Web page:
Although Agents of S.H.I.E.L.D.'s future is still uncertain, the show has just passed its milestone 100th episode. As with many TV shows, S.H.I.E.L.D. took the opportunity to step back in time, to explore its own rich history, and to reintroduce a few familiar faces.
It did this with a clever narrative device, with a dimensional tear opening to a Dimension of Dreams - and nightmares. Coulson wound up facing off against some very familiar faces, but thankfully he was able to call in an old friend for help. So here's a run-through of every character and concept that returned in "The Real Deal."
The most notable cameo was from J. August Richards, reprising the role of Mike Peterson. Peterson was introduced in the pilot episode as an enhanced being who was gradually transformed into Hydra's Deathlok soldier. He was freed from Hydra's control at the end of season 1, and since then has helped the team out a couple of times. Fans have long hoped to get an update on Deathlok, so it was certainly exciting to see him back in action.
In a creative twist, Richards played two roles - including the manifestation of Coulson's fear. Taking the form of Mike Peterson, the Dimension of Dreams taunted Coulson with the possibility that his "second chance" was just a figment of his imagination.
After all the trailers and teaser comments, the monstrous Inhuman known as Hive only made the briefest of cameos. Banished from the Earth for millennia, Hive was the main villain of season 3. The creature possessed the body of S.H.I.E.L.D. agent Grant Ward, effectively making this a double return.
It makes sense for Hive to number among the S.H.I.E.L.D. team's greatest fears. The creature was only able to possess Ward because Coulson killed him on the planet Maveth; it was an act of revenge that would haunt Coulson through Season 3. Meanwhile, Hive was able to use its powers to enslave Daisy to its control, essentially reducing her to an addict needing her next fix.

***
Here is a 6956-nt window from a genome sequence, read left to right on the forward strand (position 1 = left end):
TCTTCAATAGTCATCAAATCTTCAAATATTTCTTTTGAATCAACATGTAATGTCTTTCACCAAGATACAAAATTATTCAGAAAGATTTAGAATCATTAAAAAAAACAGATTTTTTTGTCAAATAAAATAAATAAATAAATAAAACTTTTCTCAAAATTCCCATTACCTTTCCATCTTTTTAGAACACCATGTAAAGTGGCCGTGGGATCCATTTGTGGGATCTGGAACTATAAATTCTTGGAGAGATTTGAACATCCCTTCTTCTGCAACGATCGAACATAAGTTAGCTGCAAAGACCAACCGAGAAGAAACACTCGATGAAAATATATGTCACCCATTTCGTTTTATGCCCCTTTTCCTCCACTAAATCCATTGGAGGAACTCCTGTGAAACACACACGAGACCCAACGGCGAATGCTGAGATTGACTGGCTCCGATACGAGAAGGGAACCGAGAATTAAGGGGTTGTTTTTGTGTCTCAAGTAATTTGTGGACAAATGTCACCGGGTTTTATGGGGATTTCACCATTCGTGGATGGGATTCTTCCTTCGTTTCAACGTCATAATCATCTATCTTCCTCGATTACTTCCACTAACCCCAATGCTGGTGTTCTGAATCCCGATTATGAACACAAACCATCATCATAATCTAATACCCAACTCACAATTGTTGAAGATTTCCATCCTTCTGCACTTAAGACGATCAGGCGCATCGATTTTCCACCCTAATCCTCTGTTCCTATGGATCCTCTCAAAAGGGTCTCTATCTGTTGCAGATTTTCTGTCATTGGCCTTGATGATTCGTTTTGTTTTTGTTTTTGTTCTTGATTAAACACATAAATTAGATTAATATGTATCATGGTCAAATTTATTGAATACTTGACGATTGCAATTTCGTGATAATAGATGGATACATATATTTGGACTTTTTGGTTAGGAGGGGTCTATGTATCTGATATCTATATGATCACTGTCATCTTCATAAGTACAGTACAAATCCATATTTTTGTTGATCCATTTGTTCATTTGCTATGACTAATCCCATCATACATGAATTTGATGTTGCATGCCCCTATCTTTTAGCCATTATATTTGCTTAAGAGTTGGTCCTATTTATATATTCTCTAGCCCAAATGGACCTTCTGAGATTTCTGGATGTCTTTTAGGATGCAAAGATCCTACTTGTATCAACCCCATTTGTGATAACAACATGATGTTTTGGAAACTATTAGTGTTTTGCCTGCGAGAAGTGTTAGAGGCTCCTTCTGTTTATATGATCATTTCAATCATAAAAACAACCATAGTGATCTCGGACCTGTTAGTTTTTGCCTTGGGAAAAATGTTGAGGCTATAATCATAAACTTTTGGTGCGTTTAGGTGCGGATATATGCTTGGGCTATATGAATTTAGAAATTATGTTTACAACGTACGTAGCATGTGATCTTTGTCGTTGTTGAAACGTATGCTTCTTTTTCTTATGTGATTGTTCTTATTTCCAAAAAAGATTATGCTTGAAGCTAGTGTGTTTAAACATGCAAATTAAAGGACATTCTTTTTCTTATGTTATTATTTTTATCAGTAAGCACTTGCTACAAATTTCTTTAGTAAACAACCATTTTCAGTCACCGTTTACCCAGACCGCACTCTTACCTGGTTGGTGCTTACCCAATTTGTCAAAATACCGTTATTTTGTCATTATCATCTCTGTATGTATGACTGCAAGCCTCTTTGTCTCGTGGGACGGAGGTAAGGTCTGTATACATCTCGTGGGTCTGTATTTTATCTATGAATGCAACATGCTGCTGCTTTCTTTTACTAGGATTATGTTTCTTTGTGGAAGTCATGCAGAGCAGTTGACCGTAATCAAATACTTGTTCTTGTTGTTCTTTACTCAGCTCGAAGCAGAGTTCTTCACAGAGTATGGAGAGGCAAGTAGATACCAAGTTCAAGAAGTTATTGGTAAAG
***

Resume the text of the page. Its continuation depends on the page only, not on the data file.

Back in Agents of S.H.I.E.L.D. Season 1, the D.W.A.R.F.s were FitzSimmons's signature tech. These eight drones possess a sophisticated network of sensors, and were used by the scientists to explore and gather data. They've actually only appeared twice since season 1, used to investigate an Inhuman city and Endotex Labs. Evidently Fitz still has access to the D.W.A.R.F.s, though, as he used them to scout the damaged Lighthouse.
There's a brief, albeit brutal, scene with a Kree hunter. The Kree have most certainly become one of S.H.I.E.L.D.'s most dangerous foes. Coulson and his team first came across a live Kree when one traveled to Earth in season 2, seeking to kill Daisy. More Kree were drawn to Earth by Hive in season 3, and were slaughtered by the monstrous Inhuman. More recently, of course, the S.H.I.E.L.D. team have visited a dystopian future ruled by the aliens.
It's uncertain whether the Kree was a manifestation of Daisy's fears, or Deke's. To Daisy, they're a symbol of death, and the horrors that the future may hold; to Deke, they're rulers of the oppressive reality he grew up in.
Season 3 saw Agent May suffer heartbreak when her ex-husband, Andrew Garner, was transformed into the monstrous being known as Lash. Driven with a desire to hunt down and kill Inhumans, Lash proved to be a fearsome adversary. The creature was ultimately killed in battle with Hive.
It's safe to say Lash is drawn from May's memories; Garner's fate was one of the most painful experiences of May's life.
Finally, in a callback to season 4, there's a disturbing scene in which a version of Simmons actually attempts to kill Yo-Yo. This horrific version of Simmons is a manifestation of Yo-Yo's fears, given a dark twist when she is revealed to be a Life Model Decoy. It's artistically done, and a reminder that S.H.I.E.L.D. is essentially a superhero spy series; no-one is necessarily what they seem to be.
Agents of S.H.I.E.L.D. continues Friday March 16th with “Principia” at 9pm on ABC.